When you like the synopsis more than the book itself, you have to wonder why, especially when there are zombies galore.
I’m still at a loss for words to sum up this book which is a rich, lyrical retelling of two Greek myths. I am glad that I read it, but it was a difficult read on a number of levels. It was enthralling and harrowing in equal measure. Not for the faint hearted.
The message I got from this book was when you believe in yourself when you acknowledge the belief that someone has in you, everything is possible. You find a strength you didn’t even know you had to fight, to stand up for yourself and be a leader. This invokes the times Amani has referenced Binta telling Amani to be brave, as if Binta knew that despite appearances and past behaviour, Amani could be brave.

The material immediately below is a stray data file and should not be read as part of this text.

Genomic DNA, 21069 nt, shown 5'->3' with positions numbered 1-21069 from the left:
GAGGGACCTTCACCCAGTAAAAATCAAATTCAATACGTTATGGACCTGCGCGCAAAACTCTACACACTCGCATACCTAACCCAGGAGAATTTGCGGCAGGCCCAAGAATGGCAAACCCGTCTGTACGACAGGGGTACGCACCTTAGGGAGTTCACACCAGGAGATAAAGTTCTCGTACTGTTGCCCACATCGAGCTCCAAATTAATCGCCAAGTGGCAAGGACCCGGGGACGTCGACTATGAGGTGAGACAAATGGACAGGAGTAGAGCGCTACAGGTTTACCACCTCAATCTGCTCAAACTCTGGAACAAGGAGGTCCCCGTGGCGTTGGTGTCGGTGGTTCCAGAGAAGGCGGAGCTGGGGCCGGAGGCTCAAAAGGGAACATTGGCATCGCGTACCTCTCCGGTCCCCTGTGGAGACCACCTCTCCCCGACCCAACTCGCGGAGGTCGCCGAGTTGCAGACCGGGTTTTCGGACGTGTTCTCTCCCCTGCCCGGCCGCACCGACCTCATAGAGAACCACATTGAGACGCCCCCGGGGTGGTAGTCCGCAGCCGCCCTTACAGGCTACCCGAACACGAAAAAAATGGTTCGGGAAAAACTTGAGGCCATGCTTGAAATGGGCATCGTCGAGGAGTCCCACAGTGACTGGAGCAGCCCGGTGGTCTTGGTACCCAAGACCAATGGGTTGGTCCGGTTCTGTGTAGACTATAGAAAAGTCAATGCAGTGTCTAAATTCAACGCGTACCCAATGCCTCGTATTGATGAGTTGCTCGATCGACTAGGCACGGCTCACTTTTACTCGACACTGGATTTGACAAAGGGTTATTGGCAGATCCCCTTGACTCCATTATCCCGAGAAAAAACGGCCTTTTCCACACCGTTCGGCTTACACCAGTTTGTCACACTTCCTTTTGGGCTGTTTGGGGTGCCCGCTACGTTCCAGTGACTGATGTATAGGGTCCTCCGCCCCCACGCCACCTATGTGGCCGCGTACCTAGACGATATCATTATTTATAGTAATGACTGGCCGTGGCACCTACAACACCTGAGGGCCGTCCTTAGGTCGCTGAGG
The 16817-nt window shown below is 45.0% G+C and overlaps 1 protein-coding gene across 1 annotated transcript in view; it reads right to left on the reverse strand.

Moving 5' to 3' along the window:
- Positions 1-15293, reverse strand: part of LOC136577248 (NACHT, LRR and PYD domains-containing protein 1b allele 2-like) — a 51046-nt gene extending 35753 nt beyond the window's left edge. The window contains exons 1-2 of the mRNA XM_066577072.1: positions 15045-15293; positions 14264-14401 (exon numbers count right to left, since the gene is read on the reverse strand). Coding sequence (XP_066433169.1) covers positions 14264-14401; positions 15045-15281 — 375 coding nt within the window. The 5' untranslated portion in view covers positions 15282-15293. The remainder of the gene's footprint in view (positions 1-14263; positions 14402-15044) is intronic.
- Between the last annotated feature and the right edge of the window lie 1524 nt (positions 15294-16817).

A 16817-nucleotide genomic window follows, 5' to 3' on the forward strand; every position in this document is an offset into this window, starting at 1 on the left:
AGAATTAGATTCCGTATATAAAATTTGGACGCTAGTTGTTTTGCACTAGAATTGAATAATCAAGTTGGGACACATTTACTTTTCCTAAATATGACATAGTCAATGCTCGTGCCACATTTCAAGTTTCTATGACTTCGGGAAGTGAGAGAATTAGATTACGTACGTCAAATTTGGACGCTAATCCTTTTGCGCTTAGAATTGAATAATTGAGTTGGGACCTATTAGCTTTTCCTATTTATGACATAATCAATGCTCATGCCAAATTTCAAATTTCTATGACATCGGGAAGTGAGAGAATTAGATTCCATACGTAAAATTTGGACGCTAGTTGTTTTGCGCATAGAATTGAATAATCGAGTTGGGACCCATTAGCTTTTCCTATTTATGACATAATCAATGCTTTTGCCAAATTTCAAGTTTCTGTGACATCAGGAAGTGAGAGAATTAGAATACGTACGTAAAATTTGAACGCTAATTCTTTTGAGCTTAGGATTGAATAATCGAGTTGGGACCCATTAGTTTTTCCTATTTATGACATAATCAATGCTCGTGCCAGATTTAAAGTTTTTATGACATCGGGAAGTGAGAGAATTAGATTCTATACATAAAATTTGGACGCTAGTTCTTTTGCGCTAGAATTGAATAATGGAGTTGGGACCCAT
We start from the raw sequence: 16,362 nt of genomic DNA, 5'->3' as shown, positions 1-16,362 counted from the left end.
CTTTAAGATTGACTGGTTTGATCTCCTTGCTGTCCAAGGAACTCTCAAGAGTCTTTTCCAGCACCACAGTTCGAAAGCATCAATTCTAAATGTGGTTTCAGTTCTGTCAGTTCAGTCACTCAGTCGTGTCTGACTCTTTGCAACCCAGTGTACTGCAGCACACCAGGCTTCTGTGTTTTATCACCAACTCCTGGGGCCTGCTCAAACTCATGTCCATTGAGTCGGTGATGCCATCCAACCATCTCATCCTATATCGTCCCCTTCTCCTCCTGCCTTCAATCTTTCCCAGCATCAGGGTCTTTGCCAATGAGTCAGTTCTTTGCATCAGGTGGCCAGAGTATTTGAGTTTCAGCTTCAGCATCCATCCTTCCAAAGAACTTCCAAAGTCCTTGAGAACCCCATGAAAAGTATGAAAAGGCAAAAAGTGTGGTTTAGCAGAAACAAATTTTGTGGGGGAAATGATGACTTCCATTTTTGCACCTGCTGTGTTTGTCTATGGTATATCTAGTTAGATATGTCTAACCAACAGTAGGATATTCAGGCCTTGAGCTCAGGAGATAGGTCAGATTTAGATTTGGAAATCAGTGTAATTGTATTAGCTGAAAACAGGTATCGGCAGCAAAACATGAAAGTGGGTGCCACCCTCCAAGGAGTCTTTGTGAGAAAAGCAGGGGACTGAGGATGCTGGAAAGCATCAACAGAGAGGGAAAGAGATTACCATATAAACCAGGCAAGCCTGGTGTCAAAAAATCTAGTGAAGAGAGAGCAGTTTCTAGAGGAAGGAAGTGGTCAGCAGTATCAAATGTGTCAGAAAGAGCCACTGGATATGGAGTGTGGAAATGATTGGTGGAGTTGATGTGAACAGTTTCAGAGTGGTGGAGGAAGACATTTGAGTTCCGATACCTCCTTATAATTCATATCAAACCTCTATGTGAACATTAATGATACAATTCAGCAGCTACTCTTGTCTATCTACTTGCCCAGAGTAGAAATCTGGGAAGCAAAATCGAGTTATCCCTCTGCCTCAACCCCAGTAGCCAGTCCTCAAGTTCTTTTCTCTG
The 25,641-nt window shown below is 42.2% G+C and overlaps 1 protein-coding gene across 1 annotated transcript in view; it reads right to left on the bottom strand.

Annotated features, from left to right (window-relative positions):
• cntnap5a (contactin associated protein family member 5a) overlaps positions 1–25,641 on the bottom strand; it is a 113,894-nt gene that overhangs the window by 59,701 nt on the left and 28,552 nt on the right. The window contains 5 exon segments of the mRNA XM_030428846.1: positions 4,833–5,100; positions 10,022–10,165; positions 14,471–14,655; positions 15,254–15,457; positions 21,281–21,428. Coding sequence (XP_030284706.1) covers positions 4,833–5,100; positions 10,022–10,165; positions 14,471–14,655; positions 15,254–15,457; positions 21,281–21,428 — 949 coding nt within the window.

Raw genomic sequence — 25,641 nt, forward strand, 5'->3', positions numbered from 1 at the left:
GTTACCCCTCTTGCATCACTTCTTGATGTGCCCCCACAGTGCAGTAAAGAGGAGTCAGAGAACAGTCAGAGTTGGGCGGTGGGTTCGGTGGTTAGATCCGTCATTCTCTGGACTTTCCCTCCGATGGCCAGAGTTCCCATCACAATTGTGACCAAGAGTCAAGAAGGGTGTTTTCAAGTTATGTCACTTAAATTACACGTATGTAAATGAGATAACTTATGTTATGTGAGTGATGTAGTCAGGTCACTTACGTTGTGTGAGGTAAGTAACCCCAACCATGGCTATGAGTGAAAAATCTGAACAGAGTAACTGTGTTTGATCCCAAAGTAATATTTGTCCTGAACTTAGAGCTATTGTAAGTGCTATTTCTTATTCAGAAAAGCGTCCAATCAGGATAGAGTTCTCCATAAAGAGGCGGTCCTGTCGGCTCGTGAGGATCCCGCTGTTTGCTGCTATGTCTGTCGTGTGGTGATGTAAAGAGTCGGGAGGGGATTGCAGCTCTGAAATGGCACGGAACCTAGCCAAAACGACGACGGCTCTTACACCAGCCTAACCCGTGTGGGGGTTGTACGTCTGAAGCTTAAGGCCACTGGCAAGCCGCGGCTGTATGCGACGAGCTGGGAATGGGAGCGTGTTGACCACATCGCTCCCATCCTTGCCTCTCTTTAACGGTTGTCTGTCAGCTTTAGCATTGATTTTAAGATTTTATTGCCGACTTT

I enjoyed this trip through interconnected relationships to the vivid backdrop of England between the two world wars, the ramifications of love in all its guises and evidence that bigotry – overt or understated – is still harmful. It is a nuanced rendition of cause and effect and particularly touching to read during this period around Remembrance Sunday.
This is missing persons case, that rapidly transforms to probable serial killer/ murder mystery. It wasn’t obvious or difficult to ascertain what was the link between the missing girls and I got it before it was spelt out, but that didn’t make the plot or pace any less interesting.